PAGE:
A true philhellene and fluent speaker of Greek, American professor and archaeologist Stephen G. Miller, has passed away at age 79.
Miller devoted more than thirty years of his life to the excavations of the archaeological site of Ancient Nemea in the northeastern Peloponnese from 1973.
In 1996 he revived the Nemea Games and worked tirelessly to fundraise for and promote Nemea, where he was responsible for the reconstruction of the temple of Zeus and the building of its museum.
Born in 1942, Miller taught at UC Berkeley (1973-2004) and was a director of the American School of Classical Studies (1982-1987).
He had numerous publications to his name in a career that spanned over four decades, and was made an honorary Greek for his contributions to Greek culture. He had also been the recipient of the Order of Honor decoration by the president of Greece.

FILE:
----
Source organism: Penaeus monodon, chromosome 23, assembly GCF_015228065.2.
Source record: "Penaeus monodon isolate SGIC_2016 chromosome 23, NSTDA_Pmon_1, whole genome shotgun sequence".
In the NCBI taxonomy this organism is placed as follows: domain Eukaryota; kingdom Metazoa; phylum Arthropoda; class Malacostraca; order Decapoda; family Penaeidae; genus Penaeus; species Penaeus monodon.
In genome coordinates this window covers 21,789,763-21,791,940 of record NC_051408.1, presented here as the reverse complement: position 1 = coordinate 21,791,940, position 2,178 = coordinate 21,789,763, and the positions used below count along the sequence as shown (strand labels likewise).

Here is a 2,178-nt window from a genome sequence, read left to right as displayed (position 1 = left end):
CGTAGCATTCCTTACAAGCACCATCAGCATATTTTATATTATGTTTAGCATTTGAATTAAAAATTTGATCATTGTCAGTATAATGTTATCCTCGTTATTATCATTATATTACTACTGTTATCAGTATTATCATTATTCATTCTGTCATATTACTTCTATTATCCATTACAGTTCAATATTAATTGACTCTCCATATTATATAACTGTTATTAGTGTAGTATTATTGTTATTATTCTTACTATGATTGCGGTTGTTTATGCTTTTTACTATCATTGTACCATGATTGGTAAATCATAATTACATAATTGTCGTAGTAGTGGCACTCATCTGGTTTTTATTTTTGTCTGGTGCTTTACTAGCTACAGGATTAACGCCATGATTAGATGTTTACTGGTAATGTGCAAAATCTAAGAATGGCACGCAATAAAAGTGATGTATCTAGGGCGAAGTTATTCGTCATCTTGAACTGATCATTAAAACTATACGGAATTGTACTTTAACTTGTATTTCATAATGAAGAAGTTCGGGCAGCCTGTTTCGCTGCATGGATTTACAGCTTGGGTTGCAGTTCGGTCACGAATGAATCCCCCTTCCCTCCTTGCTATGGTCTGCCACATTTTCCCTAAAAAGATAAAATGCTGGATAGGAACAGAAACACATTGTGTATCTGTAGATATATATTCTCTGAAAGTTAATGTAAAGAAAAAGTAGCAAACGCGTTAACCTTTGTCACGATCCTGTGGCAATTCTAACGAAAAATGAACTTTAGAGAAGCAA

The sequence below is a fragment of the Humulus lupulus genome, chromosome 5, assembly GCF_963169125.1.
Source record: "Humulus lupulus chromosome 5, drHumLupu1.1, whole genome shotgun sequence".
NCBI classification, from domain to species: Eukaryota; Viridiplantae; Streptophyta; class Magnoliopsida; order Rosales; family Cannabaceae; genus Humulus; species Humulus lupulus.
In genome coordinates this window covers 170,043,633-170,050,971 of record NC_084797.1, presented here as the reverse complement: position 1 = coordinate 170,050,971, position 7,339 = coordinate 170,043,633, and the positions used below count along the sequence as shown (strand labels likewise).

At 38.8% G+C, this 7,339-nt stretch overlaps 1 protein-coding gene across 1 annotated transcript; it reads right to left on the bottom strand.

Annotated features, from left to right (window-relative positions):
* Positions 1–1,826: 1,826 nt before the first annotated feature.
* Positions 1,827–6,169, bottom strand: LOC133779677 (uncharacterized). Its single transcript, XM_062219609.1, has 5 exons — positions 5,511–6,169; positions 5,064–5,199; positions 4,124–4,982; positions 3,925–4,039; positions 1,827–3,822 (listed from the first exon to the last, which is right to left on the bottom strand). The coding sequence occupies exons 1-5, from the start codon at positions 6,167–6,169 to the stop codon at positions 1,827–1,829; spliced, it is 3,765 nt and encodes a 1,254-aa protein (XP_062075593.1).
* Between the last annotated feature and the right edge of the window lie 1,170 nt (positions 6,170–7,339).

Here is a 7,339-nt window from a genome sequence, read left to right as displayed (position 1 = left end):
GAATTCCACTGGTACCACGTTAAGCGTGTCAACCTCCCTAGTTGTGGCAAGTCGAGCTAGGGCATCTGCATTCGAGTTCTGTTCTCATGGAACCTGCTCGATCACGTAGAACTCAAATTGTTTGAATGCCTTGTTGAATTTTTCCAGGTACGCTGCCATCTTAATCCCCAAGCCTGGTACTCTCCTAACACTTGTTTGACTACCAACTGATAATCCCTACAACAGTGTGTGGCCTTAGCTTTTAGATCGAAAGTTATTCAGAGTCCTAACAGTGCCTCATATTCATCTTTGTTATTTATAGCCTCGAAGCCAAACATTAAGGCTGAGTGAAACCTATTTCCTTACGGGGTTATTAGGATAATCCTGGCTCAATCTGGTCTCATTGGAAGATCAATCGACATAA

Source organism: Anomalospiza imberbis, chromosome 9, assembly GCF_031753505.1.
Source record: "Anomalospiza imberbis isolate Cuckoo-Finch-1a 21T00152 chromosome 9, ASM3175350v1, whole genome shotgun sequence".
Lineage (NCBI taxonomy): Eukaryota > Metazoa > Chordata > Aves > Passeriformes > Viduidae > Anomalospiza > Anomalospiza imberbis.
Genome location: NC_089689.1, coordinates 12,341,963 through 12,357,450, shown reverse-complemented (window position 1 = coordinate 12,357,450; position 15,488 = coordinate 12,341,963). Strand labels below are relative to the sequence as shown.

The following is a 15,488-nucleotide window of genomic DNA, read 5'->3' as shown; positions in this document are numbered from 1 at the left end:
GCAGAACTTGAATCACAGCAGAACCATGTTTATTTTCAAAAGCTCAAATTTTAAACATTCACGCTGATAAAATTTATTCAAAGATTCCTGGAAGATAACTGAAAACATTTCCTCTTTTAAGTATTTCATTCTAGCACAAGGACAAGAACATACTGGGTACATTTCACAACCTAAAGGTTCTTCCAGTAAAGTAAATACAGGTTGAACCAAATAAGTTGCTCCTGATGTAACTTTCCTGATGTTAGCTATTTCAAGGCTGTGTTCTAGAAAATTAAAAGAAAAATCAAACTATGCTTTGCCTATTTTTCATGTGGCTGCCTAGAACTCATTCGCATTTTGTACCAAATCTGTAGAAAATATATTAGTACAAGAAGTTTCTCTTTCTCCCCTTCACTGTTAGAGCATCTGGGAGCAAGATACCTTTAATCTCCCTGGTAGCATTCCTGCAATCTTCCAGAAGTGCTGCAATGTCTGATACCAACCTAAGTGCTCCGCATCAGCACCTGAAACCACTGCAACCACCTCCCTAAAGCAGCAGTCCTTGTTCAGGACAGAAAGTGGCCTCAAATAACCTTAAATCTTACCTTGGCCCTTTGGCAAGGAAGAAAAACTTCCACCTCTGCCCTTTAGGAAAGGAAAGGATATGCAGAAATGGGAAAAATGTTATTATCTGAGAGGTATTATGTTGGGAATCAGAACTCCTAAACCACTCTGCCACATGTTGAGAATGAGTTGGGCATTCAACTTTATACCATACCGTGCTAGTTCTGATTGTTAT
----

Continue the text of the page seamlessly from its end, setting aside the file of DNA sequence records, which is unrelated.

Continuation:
Condolences were sent by Prime Minister Kyriakos Mitsotakis, who said Miller had "loved deeply the people and culture of modern Greece, and by Culture Minister Lina Mendoni called him "an outstanding, devoted scientist and a great friend of Greece."
Messages were also sent by Deputy Development & Investments Minister Christos Dimas, US Ambassador Geoffrey Pyatt, Greek party leaders, and others.
In a tweet, President of the Hellenic Republic Katerina Sakellaropoulou said on Wednesday, "We say goodbye to professor of archaeology Stephen Miller, an distinguished scientist who loved our country, lived in it for many years, and was dedicated to the promotion of ancient Greek civilization. The excavation and reconstruction of Ancient Nemea was his life's work. We are deeply grateful to him."